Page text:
-William ShermanSeptember 6, 1869October 25, 186949 daysRepublicanOhioUlysses S. Grant (Rep)
30William W. BelknapOctober 25, 1869March 2, 18766 years, 129 daysRepublicanIowaUlysses S. Grant (Rep)
31Alphonso TaftMarch 8, 1876May 22, 187675 daysRepublicanOhioUlysses S. Grant (Rep)
32J. Donald CameronMay 22, 1876March 4, 1877286 daysRepublicanPennsylvaniaUlysses S. Grant (Rep)
33George W. McCraryMarch 12, 1877December 10, 18792 years, 273 daysRepublicanIowaRutherford B. Hayes (Rep)
34Alexander RamseyDecember 10, 1879March 4, 18811 year, 84 daysRepublicanMinnesotaRutherford B. Hayes (Rep)
35Robert Todd LincolnMarch 5, 1881March 4, 18853 years, 364 daysRepublicanIllinoisJames A. Garfield (Rep)
Chester A. Arthur (Rep)
36William Crowninshield EndicottMarch 5, 1885March 4, 18893 years, 364 daysDemocraticMassachusettsGrover Cleveland (Dem)
37Redfield ProctorMarch 5, 1889November 5, 18912 years, 245 daysRepublicanVermontBenjamin Harrison (Rep)
38Stephen Benton ElkinsDecember 17, 1891March 4, 18931 year, 77 daysRepublicanWest VirginiaBenjamin Harrison (Rep)
39Daniel S. LamontMarch 5, 1893March 4, 18973 years, 364 daysDemocraticNew YorkGrover Cleveland (Dem)
40Russell A. AlgerMarch 5, 1897August 1, 18992 years, 149 daysRepublicanMichiganWilliam McKinley (Rep)
41Elihu RootAugust 1, 1899January 31, 19044 years, 183 daysRepublicanNew YorkWilliam McKinley (Rep)
Theodore Roosevelt (Rep)
42William Howard TaftFebruary 1, 1904June 30, 19084 years, 150 daysRepublicanOhioTheodore Roosevelt (Rep)
43Luke Edward WrightJuly 1, 1908March 4, 1909246 daysRepublicanTennesseeTheodore Roosevelt (Rep)
44Jacob M. DickinsonMarch 12, 1909May 21, 19112 years, 70 daysRepublicanTennesseeWilliam Howard Taft (Rep)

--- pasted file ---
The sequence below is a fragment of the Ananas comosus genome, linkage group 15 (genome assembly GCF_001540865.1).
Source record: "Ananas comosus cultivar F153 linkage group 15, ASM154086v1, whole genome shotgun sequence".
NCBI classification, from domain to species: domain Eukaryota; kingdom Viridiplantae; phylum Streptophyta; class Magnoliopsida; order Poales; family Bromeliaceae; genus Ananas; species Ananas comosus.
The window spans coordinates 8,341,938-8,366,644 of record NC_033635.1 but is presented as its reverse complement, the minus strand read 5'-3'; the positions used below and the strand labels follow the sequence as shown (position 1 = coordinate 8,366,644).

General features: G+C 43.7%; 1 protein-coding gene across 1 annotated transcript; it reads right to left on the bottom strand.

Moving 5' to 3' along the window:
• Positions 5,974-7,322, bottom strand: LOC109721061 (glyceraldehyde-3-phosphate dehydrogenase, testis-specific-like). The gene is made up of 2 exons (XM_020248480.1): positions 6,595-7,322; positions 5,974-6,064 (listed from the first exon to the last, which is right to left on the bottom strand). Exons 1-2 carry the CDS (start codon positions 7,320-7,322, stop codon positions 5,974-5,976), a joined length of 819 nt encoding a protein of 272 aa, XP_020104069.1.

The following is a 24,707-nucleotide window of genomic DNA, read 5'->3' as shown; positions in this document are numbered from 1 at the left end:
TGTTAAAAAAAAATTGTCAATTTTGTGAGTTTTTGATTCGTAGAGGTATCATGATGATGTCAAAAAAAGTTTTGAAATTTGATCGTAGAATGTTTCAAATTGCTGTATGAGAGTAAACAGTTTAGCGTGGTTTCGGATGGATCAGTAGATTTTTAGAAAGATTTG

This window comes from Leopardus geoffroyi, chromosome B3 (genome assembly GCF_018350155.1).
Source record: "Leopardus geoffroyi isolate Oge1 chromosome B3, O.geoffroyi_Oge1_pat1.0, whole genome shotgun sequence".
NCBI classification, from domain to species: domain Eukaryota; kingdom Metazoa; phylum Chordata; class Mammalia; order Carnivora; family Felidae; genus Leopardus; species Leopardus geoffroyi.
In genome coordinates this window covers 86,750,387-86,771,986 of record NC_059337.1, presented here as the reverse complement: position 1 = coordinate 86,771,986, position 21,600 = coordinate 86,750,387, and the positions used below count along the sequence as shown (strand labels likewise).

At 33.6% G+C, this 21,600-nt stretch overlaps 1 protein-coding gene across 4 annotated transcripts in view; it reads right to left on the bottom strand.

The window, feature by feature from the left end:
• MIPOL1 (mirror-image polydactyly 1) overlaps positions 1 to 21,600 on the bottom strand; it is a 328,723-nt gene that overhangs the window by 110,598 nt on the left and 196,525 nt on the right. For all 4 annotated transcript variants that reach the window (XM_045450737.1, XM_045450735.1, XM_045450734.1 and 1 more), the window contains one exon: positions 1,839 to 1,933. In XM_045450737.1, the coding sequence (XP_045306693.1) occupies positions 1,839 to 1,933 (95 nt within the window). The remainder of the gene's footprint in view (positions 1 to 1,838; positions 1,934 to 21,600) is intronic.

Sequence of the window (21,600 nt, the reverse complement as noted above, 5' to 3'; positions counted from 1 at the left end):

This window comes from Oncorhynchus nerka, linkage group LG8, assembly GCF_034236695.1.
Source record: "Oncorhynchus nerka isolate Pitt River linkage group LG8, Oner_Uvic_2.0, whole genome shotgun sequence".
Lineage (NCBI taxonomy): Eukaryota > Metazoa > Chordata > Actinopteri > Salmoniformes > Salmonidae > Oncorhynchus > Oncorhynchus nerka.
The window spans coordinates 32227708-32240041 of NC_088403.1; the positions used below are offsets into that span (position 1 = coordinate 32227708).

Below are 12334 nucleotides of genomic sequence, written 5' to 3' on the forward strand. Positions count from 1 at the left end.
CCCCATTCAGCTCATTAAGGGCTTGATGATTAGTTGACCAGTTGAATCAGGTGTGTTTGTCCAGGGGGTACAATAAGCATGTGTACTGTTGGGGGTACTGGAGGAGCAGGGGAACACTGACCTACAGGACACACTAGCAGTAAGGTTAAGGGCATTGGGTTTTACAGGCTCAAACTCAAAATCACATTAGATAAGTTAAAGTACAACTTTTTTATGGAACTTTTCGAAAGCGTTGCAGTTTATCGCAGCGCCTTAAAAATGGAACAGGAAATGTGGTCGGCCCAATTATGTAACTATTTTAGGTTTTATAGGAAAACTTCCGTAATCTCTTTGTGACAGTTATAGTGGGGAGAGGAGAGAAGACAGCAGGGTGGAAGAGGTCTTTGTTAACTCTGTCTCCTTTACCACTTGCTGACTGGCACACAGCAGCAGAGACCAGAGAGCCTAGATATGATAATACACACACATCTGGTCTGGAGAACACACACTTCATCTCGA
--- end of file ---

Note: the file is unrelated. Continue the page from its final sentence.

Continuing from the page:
45Henry L. StimsonMay 22, 1911March 4, 19131 year, 286 daysRepublicanNew YorkWilliam Howard Taft (Rep)
46Lindley Miller GarrisonMarch 5, 1913February 10, 19162 years, 342 daysDemocraticNew JerseyWoodrow Wilson (Dem)
47Newton D. BakerMarch 9, 1916March 4, 19214 years, 360 daysDemocraticOhioWoodrow Wilson (Dem)
48John W. WeeksMarch 5, 1921October 13, 19254 years, 222 daysRepublicanMassachusettsWarren G. Harding (Rep)
Calvin Coolidge (Rep)
49Dwight F. DavisOctober 14, 1925March 4, 19293 years, 141 daysRepublicanMissouriCalvin Coolidge (Rep)
50James William GoodMarch 6, 1929November 18, 1929257 daysRepublicanIllinoisHerbert Hoover (Rep)
51Patrick J. HurleyDecember 9, 1929March 4, 19333 years, 85 daysRepublicanOklahomaHerbert Hoover (Rep)
52George DernMarch 4, 1933August 27, 19363 years, 176 daysDemocraticUtahFranklin D. Roosevelt (Dem)
53Harry Hines WoodringSeptember 25, 1936June 20, 19403 years, 269 daysDemocraticKansasFranklin D. Roosevelt (Dem)
54Henry L. StimsonJuly 10, 1940September 21, 19455 years, 73 daysRepublicanNew YorkFranklin D. Roosevelt (Dem)
Harry S. Truman (Dem)
55Robert P. PattersonSeptember 27, 1945July 18, 19471 year, 294 daysRepublicanNew YorkHarry S. Truman (Dem)
56Kenneth C. RoyallJuly 19, 1947September 18, 194761 daysDemocraticNorth CarolinaHarry S. Truman (Dem)

See alsoEdit

ReferencesEdit

FootnotesEdit

  1. ^ http://memory.loc.gov/cgi-bin/query/D?hlaw:7:./temp/~ammem_WqlO::
  2. ^ "Papers of the War Department". Wardepartmentpapers.org. Retrieved 2012-05-15.

Further readingEdit